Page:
Proposal to curb late-night bar noise falls flat

DEL MAR — Proposed new rules aimed at reducing early-morning bar-related problems failed to move forward at the Sept. 5 meeting after three council members did not support the suggestion made by their two other colleagues.

People who live near downtown have for decades voiced concerns about noise, trash, public urination and other nuisances caused by drunken revelers leaving the city’s handful of bars and restaurants that serve liquor after 11 p.m.

According to the staff report, efforts to address the issues historically had “mixed success.” Despite filing complaints with the city and Alcoholic Beverage Control, residents remain frustrated that problems continue.

Owners say they do their best to minimize the impacts and point out their businesses provide tax revenue for the city and late-night opportunities for residents and visitors.

To address the issues, Councilmen Dwight Worden and Dave Druker recommended adoption of a “deemed approved” ordinance, a law recently approved in neighboring Encinitas to solve similar problems there.

Currently under Del Mar law, restaurants and bars that serve alcohol after 11 p.m. in the downtown area can only do so with a conditional use permit, which allows concerns to be addressed at hearings and gives the city an opportunity to impose conditions of approval to address those issues.

The three businesses that predate the current code — Bully’s, Jimmy O’s and En Fuego Cantina and Grill — aren’t required to have a CUP so the ability to limit activities there are limited. (Bully’s is being sold and any new establishment will be required to obtain a CUP.)

A deemed approved ordinance, or DAO, specifies generally applicable nuisance control measures that apply to all such establishments, including those with “grandfathered” rights.

If the measures are violated the DAO provides a basis for enforcement that currently does not exist.

Worden and Druker said if there was council support for the proposal, a draft ordinance would be created and run through the approval process, which includes review by the Planning Commission.

The Del Mar Village Association and Business Support Advisory Committee would also be consulted.

Worden and Druker said Del Mar could model its ordinance after the one in Encinitas. Businesses there spent about 18 months trying to address residents’ concerns.

When that failed, City Council approved a DAO. It was only recently and has not been implemented. The city hired two retired sheriff’s deputies for enforcement.

The dozen or so people who weighed in either by email or during public comment were almost evenly split on the proposed new rule for Del Mar.

“The reality is that we don’t have a vibrant downtown,” Jim Watkins said. “What we don’t need is another nonessential ordinance unfriendly to business.”

KC Vafiadis, who owns the 15th Street building where Jimmy O’s is located, said the city should better enforce existing laws.

Keith Nordling, who has owned Jimmy O’s since 1999, said the proposal caught him by surprise.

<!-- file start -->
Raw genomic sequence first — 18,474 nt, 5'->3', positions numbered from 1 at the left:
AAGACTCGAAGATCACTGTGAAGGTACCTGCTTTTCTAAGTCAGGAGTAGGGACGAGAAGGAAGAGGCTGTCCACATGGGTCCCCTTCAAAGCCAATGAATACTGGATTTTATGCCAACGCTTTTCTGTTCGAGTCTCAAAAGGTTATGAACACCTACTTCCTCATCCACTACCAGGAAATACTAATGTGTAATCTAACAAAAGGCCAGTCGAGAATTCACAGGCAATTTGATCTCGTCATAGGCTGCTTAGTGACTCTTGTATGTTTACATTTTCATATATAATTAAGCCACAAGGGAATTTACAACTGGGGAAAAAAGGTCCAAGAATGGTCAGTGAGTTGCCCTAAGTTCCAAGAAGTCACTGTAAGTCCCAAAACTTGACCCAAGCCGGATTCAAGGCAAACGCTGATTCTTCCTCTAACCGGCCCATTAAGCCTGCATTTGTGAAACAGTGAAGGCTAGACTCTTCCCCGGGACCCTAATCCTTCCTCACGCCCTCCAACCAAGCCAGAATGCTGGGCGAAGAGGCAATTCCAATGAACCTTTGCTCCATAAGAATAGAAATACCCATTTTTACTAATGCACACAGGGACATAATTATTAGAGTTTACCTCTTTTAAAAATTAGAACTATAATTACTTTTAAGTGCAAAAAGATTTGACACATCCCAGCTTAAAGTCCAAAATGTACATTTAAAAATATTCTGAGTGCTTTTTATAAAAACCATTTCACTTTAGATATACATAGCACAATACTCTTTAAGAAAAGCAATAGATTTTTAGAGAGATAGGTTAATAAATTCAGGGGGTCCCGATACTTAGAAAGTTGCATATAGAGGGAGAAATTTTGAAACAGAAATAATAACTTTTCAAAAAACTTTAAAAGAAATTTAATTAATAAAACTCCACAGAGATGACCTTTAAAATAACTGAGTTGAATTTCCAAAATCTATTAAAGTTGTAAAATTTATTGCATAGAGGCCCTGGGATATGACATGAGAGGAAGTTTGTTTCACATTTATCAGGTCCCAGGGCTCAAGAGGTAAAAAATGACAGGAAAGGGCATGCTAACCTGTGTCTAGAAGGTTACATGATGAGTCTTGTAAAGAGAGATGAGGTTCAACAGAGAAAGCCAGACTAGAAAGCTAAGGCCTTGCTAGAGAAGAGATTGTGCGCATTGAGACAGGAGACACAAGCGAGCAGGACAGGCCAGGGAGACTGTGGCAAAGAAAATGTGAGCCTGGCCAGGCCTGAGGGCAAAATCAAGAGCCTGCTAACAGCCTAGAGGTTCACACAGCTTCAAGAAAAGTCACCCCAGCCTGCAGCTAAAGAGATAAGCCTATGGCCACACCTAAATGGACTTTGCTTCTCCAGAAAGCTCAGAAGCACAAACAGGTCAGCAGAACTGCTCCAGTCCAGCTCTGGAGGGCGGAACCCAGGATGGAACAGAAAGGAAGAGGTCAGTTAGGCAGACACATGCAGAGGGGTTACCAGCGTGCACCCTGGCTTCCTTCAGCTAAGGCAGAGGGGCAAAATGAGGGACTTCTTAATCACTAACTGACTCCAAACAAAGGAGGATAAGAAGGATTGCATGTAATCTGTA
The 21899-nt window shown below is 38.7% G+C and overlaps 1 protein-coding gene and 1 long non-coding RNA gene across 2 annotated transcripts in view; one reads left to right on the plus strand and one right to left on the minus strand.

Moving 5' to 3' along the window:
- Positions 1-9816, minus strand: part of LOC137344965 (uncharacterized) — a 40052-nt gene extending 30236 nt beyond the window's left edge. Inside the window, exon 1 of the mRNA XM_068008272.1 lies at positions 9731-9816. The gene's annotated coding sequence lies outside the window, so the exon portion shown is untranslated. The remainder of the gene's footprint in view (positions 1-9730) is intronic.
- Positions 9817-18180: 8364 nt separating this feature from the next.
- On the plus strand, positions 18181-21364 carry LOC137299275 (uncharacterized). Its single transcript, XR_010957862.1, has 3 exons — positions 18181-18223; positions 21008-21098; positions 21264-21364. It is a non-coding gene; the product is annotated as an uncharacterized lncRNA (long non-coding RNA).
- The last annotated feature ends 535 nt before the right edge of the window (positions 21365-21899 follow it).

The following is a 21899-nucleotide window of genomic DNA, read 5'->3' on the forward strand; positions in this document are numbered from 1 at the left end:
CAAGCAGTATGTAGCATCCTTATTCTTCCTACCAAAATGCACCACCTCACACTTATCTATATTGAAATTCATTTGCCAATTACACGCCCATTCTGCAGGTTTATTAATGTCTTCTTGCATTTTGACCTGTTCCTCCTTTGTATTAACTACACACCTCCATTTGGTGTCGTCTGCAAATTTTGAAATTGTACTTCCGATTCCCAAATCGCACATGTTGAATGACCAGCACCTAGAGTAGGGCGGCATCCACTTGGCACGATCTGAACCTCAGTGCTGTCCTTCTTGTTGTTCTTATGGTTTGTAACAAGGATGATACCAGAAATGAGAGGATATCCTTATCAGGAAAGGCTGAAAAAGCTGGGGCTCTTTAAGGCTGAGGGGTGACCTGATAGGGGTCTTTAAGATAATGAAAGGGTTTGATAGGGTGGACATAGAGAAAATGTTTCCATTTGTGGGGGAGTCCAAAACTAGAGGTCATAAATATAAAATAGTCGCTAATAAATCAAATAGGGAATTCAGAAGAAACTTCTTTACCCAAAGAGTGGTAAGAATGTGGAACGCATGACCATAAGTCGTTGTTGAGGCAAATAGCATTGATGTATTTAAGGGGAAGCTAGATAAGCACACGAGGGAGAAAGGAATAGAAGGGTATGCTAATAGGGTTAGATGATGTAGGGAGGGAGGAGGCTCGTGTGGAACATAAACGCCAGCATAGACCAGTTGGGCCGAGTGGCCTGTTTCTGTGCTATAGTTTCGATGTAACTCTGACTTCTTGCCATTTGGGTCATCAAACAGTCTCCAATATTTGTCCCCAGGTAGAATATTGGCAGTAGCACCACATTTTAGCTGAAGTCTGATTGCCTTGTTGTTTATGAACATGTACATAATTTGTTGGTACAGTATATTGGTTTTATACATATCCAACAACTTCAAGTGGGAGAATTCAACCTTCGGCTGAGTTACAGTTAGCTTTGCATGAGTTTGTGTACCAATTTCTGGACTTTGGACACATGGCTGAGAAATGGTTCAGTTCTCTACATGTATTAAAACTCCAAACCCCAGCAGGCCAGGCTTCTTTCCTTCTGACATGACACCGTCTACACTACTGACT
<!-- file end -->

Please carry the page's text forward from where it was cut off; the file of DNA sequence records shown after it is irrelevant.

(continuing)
“It’s coming out of left field,” he said. “It’s obviously singling out and targeting Jimmy O’s, and by extension, me, my wife and my employees.”

Nordling said over the years he reduced the seating capacity of the restaurant and tried to work with his neighbors.

“I hear the complaints from the residents and my heart goes out to them,” said En Fuego owner John Wingate. “But more restrictions? You guys are barking up the wrong tree. … I don’t think it’s fair and I don’t think it’s just and I don’t think it’s right.”

“Every city deserves a sports bar … but a night club on steroids is another situation,” said Sally Middleton, who lives on nearby Stratford Court.

She said the noise is constant and residents can’t enjoy their homes.

“Every night it’s the same nonsense,” she said. “It’s just a mess all up and down the street. We’re just perplexed that this is even allowed in the name of a sports bar.”

Cheryl Hallenbeck, who lives on 15th Street, said she and her neighbors “chase drunks out of our yards, have had attempted break-ins from drunken patrons who think they’re at their own homes, drunks walking around our balconies, peering into our upstairs windows” at two or three in the morning.“

We clean up liquor bottles and undergarments and put up with screaming, fights, blaring radios and worse from 10 p.m. and into the wee hours on an ongoing basis,” she added.

Councilwoman Ellie Haviland questioned how the ordinance would give the city more resources for patrol and enforcement. She said a first step should be to have a presence downtown “to figure out what is going on.”

Councilwoman Sherryl Parks called the proposal a “big hammer” on two businesses.

“Unlike Encinitas we only have a moderate number of businesses,” she said. “I think this is a big hammer to put on our business community. … A more modest approach than this one is necessary at this time. This is a big reach.”

Council members directed staff to research the cost of increasing patrols and enforcement. They plan to work with the DMVA and BSAC to see if there are additional business-friendly means to control the problem. 

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